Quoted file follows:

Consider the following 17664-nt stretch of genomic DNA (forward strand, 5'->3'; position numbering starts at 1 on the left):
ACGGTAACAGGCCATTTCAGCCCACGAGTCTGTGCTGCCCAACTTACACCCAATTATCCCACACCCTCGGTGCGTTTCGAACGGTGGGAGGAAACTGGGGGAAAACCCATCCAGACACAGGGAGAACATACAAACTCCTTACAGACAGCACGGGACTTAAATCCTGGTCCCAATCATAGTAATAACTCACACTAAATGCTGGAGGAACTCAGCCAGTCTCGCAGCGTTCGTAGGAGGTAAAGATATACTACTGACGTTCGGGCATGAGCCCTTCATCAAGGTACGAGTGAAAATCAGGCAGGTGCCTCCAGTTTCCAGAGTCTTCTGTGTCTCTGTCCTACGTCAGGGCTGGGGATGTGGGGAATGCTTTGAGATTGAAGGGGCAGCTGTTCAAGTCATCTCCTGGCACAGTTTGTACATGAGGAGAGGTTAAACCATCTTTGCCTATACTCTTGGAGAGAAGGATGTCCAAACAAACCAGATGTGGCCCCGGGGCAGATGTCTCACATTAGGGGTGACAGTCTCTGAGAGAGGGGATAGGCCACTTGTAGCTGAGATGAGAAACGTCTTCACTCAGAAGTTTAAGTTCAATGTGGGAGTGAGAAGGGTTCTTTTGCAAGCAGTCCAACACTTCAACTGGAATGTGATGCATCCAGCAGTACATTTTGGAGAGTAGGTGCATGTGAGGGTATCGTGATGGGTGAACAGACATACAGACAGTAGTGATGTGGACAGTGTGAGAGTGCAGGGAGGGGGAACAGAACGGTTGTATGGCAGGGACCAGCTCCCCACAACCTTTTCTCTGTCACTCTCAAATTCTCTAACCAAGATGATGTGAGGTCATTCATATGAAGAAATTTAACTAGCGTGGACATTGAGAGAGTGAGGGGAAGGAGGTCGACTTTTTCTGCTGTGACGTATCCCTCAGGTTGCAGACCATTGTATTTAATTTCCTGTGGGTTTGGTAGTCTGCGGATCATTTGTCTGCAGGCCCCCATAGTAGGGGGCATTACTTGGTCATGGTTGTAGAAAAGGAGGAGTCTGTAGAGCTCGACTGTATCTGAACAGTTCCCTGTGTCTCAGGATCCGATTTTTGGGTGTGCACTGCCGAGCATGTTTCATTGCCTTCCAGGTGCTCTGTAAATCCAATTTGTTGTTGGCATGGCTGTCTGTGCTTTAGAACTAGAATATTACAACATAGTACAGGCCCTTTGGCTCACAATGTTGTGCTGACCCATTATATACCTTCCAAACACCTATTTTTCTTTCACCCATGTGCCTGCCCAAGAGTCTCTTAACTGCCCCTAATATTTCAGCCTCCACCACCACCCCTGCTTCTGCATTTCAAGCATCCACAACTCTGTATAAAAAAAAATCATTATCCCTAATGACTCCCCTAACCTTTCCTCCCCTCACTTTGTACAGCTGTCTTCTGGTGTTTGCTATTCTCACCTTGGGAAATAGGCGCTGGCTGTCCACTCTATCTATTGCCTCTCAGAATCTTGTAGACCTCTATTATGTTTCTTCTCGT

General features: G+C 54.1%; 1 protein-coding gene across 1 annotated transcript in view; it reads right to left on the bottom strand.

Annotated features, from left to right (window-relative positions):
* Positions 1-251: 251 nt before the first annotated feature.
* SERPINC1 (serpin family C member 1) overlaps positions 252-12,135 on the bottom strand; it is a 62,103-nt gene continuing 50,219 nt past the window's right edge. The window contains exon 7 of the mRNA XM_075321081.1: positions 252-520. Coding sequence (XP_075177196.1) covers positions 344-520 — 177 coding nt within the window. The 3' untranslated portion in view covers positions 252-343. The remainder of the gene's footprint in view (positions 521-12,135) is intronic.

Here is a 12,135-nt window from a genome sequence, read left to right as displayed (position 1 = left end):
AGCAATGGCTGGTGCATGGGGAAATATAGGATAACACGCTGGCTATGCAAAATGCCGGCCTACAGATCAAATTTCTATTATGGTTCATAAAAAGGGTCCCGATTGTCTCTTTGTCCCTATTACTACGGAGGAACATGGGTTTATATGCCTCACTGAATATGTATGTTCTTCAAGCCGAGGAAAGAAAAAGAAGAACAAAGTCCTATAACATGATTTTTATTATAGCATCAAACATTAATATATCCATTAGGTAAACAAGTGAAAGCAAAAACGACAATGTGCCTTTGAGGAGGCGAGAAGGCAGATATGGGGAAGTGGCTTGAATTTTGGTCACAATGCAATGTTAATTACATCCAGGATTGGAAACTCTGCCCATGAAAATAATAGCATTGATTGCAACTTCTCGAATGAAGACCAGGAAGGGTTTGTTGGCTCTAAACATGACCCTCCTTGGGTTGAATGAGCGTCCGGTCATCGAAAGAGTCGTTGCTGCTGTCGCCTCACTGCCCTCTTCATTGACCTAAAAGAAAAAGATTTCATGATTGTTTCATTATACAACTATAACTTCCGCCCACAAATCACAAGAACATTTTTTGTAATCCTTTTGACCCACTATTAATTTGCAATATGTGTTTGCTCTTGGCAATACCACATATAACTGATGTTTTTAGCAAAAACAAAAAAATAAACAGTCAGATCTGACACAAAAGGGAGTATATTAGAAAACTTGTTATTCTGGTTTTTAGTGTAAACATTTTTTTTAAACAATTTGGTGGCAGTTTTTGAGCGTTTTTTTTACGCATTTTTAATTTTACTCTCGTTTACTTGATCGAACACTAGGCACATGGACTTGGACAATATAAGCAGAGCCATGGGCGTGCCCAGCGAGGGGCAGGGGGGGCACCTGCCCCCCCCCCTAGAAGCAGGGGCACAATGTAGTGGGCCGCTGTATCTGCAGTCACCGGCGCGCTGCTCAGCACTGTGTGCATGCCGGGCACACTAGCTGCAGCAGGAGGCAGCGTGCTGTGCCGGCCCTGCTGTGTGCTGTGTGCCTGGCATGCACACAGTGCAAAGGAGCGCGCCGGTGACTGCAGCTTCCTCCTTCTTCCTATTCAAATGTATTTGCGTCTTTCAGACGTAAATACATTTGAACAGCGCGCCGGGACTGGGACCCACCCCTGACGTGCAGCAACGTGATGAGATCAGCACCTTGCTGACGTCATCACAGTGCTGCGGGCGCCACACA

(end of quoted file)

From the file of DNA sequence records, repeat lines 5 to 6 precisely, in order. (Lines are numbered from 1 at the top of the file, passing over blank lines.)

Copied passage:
* Positions 1-251: 251 nt before the first annotated feature.
* SERPINC1 (serpin family C member 1) overlaps positions 252-12,135 on the bottom strand; it is a 62,103-nt gene continuing 50,219 nt past the window's right edge. The window contains exon 7 of the mRNA XM_075321081.1: positions 252-520. Coding sequence (XP_075177196.1) covers positions 344-520 — 177 coding nt within the window. The 3' untranslated portion in view covers positions 252-343. The remainder of the gene's footprint in view (positions 521-12,135) is intronic.